California’s high-profile federal
lawsuit against Proposition 8, which begins in court on January 11,
appears to be about creating a federal case for same sex marriage.
But in fact, much more is at stake. Lurking in the shadows of this
case is a breathtaking expansion of judicial interference with
perfectly valid elections. Whatever your views about Proposition 8,
we surely should be able to agree that special interest groups can’t
go into court to overturn elections they don’t like.
Ted Olsen and David Boies want to
convince the court that the alleged anti-gay bias of Proposition 8
supporters should invalidate the election. But first, they have to
find some such bias. This is why Olsen and Boies sought the trial
court’s permission to demand confidential campaign documents. They
want free reign to rummage around through the Prop 8 campaign’s
computers and filing cabinets, looking for evidence of this supposed
meanness. The trial judge had ruled that Prop 8 proponents had no
First Amendment privilege, and therefore had to hand over all
communications among members of the campaign and their contractors.
The Ninth Circuit Court issued a
preliminary order against the enforcement of these outrageous
demands. While this is a welcome development, it is only a temporary
reprieve for the integrity of the electoral process. The Ninth
Circuit should completely overrule the trial court.
I happened to know about this because I
received a subpoena from Boies’ office. I was a consultant to the
Prop 8 campaign. I have not the slightest concern that anyone will
find any evidence of hatred hidden in my correspondence. My views are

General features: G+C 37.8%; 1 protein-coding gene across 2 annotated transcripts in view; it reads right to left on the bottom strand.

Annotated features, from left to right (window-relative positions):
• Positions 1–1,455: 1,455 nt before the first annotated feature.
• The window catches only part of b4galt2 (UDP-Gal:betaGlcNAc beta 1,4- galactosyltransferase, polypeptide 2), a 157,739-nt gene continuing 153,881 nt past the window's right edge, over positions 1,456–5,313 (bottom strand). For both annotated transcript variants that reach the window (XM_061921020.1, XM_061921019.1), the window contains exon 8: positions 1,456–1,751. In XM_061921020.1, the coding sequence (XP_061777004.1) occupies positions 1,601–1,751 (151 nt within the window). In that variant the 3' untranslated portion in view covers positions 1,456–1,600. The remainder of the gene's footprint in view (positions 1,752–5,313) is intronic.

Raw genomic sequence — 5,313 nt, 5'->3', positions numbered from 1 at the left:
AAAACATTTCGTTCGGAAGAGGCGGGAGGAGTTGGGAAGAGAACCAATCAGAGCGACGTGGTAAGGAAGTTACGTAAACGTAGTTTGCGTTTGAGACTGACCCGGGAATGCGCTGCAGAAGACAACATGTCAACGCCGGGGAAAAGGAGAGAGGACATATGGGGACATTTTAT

all over the internet. It is the pettiness of Olsen and Boies I find
revolting. Out of over US$40 million spent by the Yes on 8 campaign,
I was paid a grand total of $10,000. If they can harass little old
me, nobody is safe.
But more importantly, people’s
motives are completely irrelevant to the validity of an election.
Think about Obama’s election. Some people voted for him because,
after careful study, they agreed with all of his policy ideas. Others
held their noses and voted for him, even though he is not nearly far
enough to the left for their liking. Some wanted to see a black man
as president. Some no doubt voted for him because they like his wife,
or because Oprah told them to. Amongst the millions of people who
voted for Obama, were surely some who hate white people and others
who have a visceral, irrational hatred of Republicans.
None of this has the slightest
relevance to the legality of Obama’s election. The motives of the
voters, no matter how venal or exalted, no matter how petty or
profound, are completely immaterial. Obama won in a legitimate
election, with exactly the same percentage of the vote that
Proposition 8 had: 52% to 48%. No court in the land should have the
authority to look over the shoulders of campaign managers and voters
to see if their motives pass some ideological litmus test.
The motives of the seven million
Californians who voted Yes on 8 are irrelevant. The election was
about adding 14 words to the California Constitution. The entire
state of California knew perfectly well what those words were. The
point of the campaign was to discuss the likely impact of those
words. Olsen and Boies don’t like what the voters decided. Sorry.
Self-government is about abiding by the results of lawful elections,
whether you like the outcome or not.
Political professionals of all parties
and persuasions should be completely outraged by this judicial foray
into mind-reading. The rules you create against your opponent today
can be used against you tomorrow. Everyone involved in politics, as a
professional, spectator, or voter, has a stake in the outcome of this
foray into legally sanctioned harassment. The Ninth Circuit should
protect the integrity of the electoral process by completely
overturning the trial court’s ruling.
And no one, gay or straight, left or
right, Republican or Democrat, should support the Olsen and Boies